Wednesday, November 21, 2007


Dan Lee was born the youngest of four children on May 19, 1969 in Montreal, Quebec. Soon after his birth, the Lee family moved to Scarborough, a suburb in Toronto, where Dan's gift of drawing blossomed at an early age. His passion in art led him to attend Sheridan College where he studied classical animation and earned The Board of Governors Silver Medal Award for Academic Excellence.

After working several years in Toronto and California, Dan joined Pixar Animation Studios in 1996. Amongst being a sketch artist and animator, perhaps his greatest contribution was his role as a character designer.

The first movie he worked on was “A Bug’s Life,” creating Rosie the spider, Princess Atta, and Tuck & Roll. He was largely responsible and best-known for some of the best designs in “Finding Nemo", specifically the father-son duo Nemo and Marlin. Some of his other creations include the design of Waternoose and the little girl, Boo from "Monster Inc.", as well as Bloat, the barracuda in "Finding Nemo" - all characters which the world will cherish and endure well beyond his lifetime. Dan worked on Pixar’s “Ratatouille” film and much of his work can be seen in the Art of Ratatouille book.

Dan's artworks have a very unique sensibility. Sketchy thick black lines, bold flat color and witty sarcasm capture the essence of his subject's unique personality and expressions.

When Dan wasn't busy designing characters for the Pixar Animation Studios hits, he could be found doodling the local coffee drinkers at some neighborhood cafes in San Francisco and Oakland, mountain-biking, or hiking. Despite professional success, Dan was a modest guy. He lived a healthy lifestyle and often biked to work.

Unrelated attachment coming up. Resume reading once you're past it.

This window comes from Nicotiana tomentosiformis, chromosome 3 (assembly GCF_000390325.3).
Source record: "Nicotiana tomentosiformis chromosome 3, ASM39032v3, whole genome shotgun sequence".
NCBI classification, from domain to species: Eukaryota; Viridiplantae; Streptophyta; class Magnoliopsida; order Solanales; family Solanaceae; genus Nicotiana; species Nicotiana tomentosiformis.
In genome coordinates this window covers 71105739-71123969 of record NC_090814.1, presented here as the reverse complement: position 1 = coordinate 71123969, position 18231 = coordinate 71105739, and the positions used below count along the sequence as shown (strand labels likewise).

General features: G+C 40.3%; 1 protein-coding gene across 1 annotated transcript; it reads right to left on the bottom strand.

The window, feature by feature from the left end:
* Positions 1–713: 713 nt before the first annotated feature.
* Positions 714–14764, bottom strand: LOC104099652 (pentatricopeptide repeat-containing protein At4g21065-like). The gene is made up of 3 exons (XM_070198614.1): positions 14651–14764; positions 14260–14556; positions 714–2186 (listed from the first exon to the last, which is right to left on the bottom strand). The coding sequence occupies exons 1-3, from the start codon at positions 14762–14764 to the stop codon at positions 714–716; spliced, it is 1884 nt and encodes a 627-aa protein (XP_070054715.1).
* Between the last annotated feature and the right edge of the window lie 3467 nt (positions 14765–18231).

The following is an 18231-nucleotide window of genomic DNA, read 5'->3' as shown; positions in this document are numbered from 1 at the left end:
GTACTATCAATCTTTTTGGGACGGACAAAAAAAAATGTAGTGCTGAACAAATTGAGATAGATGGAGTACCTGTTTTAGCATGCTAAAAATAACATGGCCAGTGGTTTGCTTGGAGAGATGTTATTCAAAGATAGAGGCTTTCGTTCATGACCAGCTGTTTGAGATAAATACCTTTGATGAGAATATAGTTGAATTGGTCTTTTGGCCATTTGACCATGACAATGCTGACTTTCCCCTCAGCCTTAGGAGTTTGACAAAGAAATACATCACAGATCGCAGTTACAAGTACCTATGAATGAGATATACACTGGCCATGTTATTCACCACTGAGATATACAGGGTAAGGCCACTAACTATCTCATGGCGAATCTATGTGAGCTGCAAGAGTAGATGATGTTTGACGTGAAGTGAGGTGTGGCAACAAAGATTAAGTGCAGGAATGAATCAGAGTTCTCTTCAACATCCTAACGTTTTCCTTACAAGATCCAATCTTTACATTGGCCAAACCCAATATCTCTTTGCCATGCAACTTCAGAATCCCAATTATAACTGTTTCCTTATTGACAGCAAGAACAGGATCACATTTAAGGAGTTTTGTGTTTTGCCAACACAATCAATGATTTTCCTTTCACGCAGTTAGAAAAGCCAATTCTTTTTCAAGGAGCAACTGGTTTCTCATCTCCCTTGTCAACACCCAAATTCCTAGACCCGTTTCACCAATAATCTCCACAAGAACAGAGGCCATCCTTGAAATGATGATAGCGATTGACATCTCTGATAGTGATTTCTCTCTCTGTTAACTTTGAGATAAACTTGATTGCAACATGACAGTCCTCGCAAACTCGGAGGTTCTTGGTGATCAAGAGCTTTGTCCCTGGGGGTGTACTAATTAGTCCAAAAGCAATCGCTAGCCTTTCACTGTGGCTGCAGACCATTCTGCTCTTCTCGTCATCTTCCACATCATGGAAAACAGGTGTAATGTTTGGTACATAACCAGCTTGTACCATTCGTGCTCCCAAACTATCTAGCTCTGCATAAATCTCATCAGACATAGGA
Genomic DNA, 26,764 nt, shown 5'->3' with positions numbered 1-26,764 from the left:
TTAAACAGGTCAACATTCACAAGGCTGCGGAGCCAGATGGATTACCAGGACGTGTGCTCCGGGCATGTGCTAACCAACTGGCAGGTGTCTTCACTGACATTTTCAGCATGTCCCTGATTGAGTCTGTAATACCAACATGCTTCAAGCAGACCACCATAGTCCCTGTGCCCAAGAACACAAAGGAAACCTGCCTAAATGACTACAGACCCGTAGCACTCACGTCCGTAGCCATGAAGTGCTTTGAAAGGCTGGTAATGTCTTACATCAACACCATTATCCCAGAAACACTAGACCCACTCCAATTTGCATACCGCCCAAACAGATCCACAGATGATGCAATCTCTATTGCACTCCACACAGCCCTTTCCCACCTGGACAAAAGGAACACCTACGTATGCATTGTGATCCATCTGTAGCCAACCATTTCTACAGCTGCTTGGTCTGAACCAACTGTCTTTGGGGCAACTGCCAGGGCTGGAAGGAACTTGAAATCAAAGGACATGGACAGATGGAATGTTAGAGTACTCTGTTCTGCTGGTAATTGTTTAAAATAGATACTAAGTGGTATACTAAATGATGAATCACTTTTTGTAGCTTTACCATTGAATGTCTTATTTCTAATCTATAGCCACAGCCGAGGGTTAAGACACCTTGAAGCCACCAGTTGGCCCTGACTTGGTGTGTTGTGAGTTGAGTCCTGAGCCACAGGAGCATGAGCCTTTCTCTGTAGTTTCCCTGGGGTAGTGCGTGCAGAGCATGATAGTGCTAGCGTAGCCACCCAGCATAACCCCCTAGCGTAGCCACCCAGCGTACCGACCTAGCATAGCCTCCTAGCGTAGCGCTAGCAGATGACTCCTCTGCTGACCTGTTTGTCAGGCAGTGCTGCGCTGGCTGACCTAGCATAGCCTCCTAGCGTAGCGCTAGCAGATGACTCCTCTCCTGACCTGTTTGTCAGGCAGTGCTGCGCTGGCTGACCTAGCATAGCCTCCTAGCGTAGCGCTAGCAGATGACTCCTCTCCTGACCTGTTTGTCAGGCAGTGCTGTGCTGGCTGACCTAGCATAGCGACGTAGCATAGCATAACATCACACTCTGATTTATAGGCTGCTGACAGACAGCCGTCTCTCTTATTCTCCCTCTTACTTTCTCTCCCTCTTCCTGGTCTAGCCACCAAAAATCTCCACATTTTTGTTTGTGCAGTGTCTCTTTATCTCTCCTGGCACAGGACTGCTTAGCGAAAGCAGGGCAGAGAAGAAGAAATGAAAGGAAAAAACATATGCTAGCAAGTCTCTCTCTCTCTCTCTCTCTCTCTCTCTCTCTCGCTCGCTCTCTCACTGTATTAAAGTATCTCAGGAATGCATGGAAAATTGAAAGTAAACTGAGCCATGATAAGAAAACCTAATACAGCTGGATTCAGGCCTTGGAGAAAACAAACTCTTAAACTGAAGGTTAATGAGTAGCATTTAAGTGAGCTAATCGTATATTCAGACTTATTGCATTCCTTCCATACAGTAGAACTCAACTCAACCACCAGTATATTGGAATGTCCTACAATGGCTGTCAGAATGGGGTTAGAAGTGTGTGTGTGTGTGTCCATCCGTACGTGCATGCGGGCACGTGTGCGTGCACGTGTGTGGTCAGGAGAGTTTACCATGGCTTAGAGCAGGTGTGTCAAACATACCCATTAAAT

In August 2003, Dan was diagnosed with advanced lung cancer despite the fact he was a nonsmoker. After 17 months and rounds and rounds of chemotherapy and radiation Dan Lee finally succumbed to pneumonia on January, 15, 2005 at the age of 35.


"Dan was one of my best friends. We met at Pixar. I think how we became friends was because we both liked good food. I still have vivid memories of going to dim sum on many Sunday mornings, we would just chat about anything, and his sarcastic humour was everywhere in the
conversations. I constantly laughed out loud. He didn't care too much about being PC, which made him so much fun to talk to. I didn't watch a lot of TV shows. He was the one who got me into “Futurama” and “South Park”. You can always tell someone's personality by seeing his place. In his place, you would see 3-4 Audrey Hepburn fridge magnets, different kinds of tea, chips, and some other junk food on top of the fridge, comic books, and models that he built himself. He liked to take good care of his plants. Even though some of them were on the verge of dieing, but he wouldn't give up.

He used to go to “Canvas Gallery Cafe” to do sketches of people using his labtop and wacom tablet. I went to art school as well, I always thought I could draw, but after seeing the way he drew, I felt like I was nothing! I asked him how long he spent on each sketch, he said
roughly 10 – 15 mins. They are not just sketches, they are GREAT sketches. Everyone of them. What I love about his people sketches was, you can get a sense of who they are. Maybe that made him such a great character designer. I visited him at this office sometimes. He would
have his TV on, showing some random movies while he drew. He said that he produced the best work right before the director reviews. Most of the time, they would choose drawings he did in the last minute. He was so incredibly talented, but so humble at the same time. In a way, I don't know if he knew how talented he was.